We ended up dating the whole summer and a few months into my freshman year of college. I felt beautiful and loved, until we broke up. Our relationship ended because I got confused by all the attention I was suddenly getting from guys at school who wanted to ask me out.
My freshman year at college was rough for many reasons.
It was my first time being away from home, my first time drinking, my first time experiencing a break-up, my first time gaining weight and my first (and only experience) with losing someone to cancer – my Dad.
Following all of these dramatic events, I lost it for a string of 6+ months.
I partially blame birth control for the psychotic person I became, because the side effects of that stuff are crazy. In fact, a short while after I started taking it, I stopped because of how mentally nuts I was for a bit and I’ve never been on it since.
After the loss of my father, I definitely went off the deep end for a while.
I decided to cut off all my hair.
I went from having this gorgeous naturally highlighted, long blonde hair to a bob that was shaved in the back (never again). At college, I started binge eating and purging in a really scary manner.
When I look back at that time, I probably should have told my mom and gone to a counselor. It’s one of those things that you put yourself in denial over and think, “I have this under control,” when in reality you definitely don’t. It’s not normal to eat a bagel with peanut butter and five Reese cups and then go to the bathroom and stick your finger down your throat.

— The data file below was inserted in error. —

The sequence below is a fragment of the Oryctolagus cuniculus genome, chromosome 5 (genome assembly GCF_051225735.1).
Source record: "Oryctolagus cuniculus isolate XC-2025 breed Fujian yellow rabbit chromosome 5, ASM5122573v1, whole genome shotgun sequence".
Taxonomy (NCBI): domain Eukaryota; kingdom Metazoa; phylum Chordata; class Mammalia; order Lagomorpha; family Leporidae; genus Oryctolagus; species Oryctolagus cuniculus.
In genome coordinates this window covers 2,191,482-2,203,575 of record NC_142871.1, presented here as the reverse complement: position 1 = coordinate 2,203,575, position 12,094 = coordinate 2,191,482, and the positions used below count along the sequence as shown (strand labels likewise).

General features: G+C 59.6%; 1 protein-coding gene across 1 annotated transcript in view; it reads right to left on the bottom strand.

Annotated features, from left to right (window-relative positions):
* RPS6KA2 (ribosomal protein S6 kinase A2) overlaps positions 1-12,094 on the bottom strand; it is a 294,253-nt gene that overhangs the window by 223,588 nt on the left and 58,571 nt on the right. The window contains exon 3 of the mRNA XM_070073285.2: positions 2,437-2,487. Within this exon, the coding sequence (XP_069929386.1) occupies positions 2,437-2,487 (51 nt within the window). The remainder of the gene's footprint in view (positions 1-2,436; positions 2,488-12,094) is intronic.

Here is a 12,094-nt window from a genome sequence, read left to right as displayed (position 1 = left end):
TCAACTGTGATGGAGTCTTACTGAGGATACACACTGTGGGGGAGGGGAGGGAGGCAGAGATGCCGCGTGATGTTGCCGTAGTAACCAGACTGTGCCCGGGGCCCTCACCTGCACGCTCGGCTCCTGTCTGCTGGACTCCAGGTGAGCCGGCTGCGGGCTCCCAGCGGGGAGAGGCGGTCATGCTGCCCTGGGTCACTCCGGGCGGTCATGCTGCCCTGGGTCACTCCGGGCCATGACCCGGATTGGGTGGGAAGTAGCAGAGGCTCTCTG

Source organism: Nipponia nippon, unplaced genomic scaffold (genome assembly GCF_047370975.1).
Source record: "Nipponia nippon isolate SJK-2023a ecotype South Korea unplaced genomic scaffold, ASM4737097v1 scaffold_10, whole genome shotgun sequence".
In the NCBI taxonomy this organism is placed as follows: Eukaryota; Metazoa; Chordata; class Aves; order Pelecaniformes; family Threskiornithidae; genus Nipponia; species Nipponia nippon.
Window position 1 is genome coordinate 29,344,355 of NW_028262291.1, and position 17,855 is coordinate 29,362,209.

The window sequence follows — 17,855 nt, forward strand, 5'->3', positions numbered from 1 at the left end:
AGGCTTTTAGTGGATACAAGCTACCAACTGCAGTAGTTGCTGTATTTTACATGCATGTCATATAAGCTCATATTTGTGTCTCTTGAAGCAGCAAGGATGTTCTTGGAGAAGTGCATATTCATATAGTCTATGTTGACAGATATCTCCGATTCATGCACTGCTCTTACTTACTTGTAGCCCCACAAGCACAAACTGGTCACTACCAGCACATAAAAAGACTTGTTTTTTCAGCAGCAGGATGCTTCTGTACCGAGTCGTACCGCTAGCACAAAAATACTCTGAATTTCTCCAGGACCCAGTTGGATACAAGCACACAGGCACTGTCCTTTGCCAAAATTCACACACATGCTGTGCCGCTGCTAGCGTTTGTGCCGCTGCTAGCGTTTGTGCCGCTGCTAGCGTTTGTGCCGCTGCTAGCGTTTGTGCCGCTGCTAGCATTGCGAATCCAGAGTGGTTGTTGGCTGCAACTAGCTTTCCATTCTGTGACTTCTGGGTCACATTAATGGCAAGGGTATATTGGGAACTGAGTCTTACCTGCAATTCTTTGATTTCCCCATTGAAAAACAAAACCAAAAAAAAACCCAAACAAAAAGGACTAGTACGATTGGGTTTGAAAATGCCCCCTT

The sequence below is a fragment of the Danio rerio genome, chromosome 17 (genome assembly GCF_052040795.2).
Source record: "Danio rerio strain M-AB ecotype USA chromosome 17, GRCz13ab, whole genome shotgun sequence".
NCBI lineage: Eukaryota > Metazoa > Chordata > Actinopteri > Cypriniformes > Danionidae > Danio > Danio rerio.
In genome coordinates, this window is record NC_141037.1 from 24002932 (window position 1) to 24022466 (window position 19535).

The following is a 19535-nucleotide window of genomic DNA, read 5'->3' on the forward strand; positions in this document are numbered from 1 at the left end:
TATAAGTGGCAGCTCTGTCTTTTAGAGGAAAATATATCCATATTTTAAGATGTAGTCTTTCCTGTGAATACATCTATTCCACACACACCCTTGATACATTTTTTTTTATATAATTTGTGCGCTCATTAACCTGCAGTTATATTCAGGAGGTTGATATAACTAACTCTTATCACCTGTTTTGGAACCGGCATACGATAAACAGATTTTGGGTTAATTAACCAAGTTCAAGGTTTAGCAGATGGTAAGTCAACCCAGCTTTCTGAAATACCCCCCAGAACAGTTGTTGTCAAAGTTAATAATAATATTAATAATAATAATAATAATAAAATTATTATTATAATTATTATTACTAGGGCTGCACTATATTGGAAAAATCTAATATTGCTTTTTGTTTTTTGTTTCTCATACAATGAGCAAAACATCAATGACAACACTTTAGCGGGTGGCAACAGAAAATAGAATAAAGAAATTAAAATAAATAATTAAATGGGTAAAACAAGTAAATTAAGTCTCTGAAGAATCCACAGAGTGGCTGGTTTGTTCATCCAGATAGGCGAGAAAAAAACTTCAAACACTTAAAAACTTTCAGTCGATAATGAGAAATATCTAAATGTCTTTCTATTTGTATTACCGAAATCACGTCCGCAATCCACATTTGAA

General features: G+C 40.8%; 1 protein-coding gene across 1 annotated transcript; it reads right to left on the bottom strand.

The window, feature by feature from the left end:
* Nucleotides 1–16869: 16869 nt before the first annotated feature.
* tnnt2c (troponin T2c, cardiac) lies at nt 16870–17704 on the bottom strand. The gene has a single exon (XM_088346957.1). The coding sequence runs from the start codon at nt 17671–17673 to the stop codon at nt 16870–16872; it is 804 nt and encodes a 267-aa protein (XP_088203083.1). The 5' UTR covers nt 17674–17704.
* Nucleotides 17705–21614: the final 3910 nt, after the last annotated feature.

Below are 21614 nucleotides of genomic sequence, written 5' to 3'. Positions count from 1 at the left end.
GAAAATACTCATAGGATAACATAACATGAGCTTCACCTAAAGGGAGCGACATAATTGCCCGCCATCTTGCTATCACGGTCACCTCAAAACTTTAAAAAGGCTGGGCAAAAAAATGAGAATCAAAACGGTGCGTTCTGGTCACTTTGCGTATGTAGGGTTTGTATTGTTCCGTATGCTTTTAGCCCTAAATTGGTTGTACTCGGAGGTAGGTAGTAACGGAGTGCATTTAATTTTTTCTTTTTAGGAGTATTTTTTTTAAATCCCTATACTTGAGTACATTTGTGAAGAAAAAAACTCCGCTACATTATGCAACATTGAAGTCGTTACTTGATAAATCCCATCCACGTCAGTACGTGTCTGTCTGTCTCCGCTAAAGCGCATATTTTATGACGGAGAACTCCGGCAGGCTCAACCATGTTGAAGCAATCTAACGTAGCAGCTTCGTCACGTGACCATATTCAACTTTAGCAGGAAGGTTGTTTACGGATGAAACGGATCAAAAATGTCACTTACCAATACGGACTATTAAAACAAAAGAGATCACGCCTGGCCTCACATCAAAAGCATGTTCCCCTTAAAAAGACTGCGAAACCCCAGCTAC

It’s not normal to do that day in and day out, beating yourself up and feeling like you can’t stand on your own two feet because you have no energy. It’s not normal to cry randomly in the middle of the night and question yourself and what you are doing.
I know I spent at least a year, if not longer working through the terrible habit of binge eating and puking. It wasn’t every day, but I had times where I would make myself puke if I ate an excess of junk food – and it wasn’t me puking because of a stomach ache, it was me physically using my finger to get it out of my system for fear of gaining weight.
I remember so vividly calling my friend from high school crying because I didn’t know what I was doing and I was scared of who I was.